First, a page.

The Best Way To Live
There is a popular opinion today that perceives Christianity as a religion of restraint. For many, the objection to becoming a Christian has to do with the restrictions placed on their freedom to live their "best life now." Christianity obstructs this kind of life by being a religion of “don’t”. Don’t party. Don’t act like certain people. Don’t live a certain way. Don’t go to certain places. Don’t this and don’t that. In sum, outsiders to Christianity feel like the storm cloud on their sunny day, the proverbial “no” to their every “yes.”
To their credit, God summed up the distinctives of His covenant community in the negative through the Ten Commandments (“Do not have other gods before me; do not take the Lord’s name in vain; do not steal; do not murder; do not lie; do not covet; etc.). Are we to understand God’s revealed will for His people as being a series of supremely restrictive kill-joy’s?
At this point, it is instructive to learn how Jesus understood and interpreted what God meant in giving His people the Ten Commandments. When the Pharisees and Saducees conspired together to test Jesus, a lawyer, supposedly well-versed in God’s law, asked Jesus which one is the great commandment. Jesus replied, “You shall love the Lord your God with all your heart and with all your soul and with all your mind. This is the great and first commandment. And a second is like it: You shall love your neighbor as yourself. On these two commandments depend all the Law and the Prophets” (Matthew 22:37-40 ESV). The response Jesus provided to these religious leaders is confirmed elsewhere in the Gospel accounts, including a separate encounter with another lawyer in Luke 10:25-37.
For Jesus, the Ten Commandments were not a restrictive list of don’ts. It was a prescription of the best way to love God and to love one another. The first four commands relate to how we love God with all our heart, soul, mind, and strength, and the last six commands relate to how we love our neighbors as yourselves. Together, they lend a promise of the kind of shalom our world longs for but cannot have apart from a covenant relationship with the God who loves us so well.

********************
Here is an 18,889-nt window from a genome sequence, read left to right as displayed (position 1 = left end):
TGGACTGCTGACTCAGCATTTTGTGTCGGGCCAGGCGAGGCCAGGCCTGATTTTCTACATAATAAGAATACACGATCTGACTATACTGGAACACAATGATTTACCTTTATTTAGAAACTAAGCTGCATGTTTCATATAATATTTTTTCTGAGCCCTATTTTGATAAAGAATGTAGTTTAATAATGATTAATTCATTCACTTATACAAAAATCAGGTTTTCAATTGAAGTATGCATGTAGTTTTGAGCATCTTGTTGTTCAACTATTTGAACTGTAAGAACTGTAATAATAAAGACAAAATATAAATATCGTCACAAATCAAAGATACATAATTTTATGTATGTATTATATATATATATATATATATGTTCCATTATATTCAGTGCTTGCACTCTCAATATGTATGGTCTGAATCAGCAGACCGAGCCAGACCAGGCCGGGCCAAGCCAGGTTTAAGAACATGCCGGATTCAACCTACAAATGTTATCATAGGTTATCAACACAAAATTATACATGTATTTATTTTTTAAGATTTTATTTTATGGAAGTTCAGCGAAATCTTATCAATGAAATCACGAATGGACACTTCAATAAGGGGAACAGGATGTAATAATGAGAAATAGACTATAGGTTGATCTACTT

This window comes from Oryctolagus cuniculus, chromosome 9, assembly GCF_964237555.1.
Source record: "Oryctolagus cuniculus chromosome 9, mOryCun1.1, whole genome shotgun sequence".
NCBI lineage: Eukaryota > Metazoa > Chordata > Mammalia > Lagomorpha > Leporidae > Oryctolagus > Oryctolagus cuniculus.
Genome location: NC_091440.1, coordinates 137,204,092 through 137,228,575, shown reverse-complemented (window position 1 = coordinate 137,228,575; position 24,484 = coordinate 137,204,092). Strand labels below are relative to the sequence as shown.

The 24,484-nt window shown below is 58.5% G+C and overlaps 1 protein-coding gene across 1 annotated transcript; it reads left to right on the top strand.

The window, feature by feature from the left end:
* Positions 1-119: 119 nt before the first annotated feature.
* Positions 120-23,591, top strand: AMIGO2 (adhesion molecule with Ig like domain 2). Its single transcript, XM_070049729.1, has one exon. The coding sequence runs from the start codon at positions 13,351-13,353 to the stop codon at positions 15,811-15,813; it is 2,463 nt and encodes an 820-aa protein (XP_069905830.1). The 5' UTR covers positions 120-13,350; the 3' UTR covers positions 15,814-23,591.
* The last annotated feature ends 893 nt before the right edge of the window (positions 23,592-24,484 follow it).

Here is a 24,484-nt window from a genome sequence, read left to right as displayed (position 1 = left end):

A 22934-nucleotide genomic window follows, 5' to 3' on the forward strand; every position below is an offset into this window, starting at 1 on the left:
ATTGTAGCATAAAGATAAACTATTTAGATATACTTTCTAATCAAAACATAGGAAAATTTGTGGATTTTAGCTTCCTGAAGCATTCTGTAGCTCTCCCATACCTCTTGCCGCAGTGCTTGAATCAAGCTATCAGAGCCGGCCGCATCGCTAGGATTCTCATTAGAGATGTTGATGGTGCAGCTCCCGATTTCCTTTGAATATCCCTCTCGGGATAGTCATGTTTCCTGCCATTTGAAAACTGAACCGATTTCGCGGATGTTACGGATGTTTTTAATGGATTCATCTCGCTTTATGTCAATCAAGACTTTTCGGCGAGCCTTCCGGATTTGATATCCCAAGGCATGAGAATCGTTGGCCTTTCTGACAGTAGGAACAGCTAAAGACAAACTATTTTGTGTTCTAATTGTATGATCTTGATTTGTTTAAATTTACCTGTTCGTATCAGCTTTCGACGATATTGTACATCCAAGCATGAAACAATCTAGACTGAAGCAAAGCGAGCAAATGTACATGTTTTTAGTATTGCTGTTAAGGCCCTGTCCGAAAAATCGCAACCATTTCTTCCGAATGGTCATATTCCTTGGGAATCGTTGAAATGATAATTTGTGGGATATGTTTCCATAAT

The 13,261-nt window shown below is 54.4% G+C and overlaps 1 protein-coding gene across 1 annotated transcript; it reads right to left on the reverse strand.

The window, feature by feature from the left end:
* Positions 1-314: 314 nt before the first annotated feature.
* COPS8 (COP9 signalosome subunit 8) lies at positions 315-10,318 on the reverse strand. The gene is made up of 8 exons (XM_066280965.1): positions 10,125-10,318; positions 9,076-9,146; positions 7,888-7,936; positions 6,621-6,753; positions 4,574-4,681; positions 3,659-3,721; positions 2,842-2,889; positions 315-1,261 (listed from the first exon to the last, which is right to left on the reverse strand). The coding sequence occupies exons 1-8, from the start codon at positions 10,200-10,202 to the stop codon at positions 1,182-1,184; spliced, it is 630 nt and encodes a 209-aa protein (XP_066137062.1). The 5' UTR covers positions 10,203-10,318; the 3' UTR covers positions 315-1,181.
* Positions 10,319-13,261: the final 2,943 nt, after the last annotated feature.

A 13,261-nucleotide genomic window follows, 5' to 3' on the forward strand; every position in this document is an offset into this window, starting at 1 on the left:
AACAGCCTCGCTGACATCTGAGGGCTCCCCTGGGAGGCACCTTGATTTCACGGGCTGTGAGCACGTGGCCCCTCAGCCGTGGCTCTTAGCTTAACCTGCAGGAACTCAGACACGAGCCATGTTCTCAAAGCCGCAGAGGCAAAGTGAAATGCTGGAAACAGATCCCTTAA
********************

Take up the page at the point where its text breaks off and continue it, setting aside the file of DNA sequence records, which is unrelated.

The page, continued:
Understood correctly, the Ten Commandments are God’s way of showing us the best way to live as well as the best way to love. While the Law can never justify a man before God, this does not mean that the Law is evil. In fact, Geerhardus Vos explained that God gave the Law, in part, for man to live a life of sanctified joy. He did so by appealing to Jesus' statement that "man was not made for the Sabbath, but the Sabbath was made for man." The Sabbath was to be a benefit to man. Jesus said His people are called to live a loving life, and that loving life is manifested in the way we keep His commandments. As the Apostle John states, “And this is love, that we walk according to his commandments; this is the commandment, just as you have heard from the beginning, so that you should walk in it” (2 John 1:6, ESV). God is not restricting us by giving us His commandments, He is leading us in paths of righteousness for His name’s sake. He is leading us by still waters. He is restoring our soul. He is being our Shepherd, and because we discover His goodness and mercy under His rule, we should not and do not want any other life.
In God’s kindness, not only has He shown us what pleases Him, He has shown us the path of life where there is fullness of joy. There is no joy in murder, stealing, bearing false witness, and coveting. There is no life in idols and bowing down to false gods our world puts before us. The world is passing away, and the lusts thereof, but the one who does the will of God (obey His commandments) lives forever (1 John 2:17).
Ironically, the very “don’ts” that unbelievers present as objects to their freedom and pleasure in the world hold out the true and greater freedom and pleasure found in knowing God and doing His will. God is not against your freedom. He is for it enough to purchase it at the cost of His own beloved Son. God is not against your pleasure. He is for it enough to place the curse of sin on the only person with whom He has ever been well-pleased so that we might know the pleasure of salvation and the riches of His loving acceptance.
Jesus said that the world will know we are His disciples by the way we love one another (John 13:34-35). The world will see this love in a covenant community who live under the reign and rule of King Jesus who showed us that the Ten Commandments were not really restraints but brilliant facets in the diamond of His love. Let us show the world what is truly the best way to live, and the best way to live as those who are truly free.
Michael Horton The Law of Perfect Freedom
Edmund Clowney How Jesus Transforms the Ten Commandments
Philip Ross From the Finder of God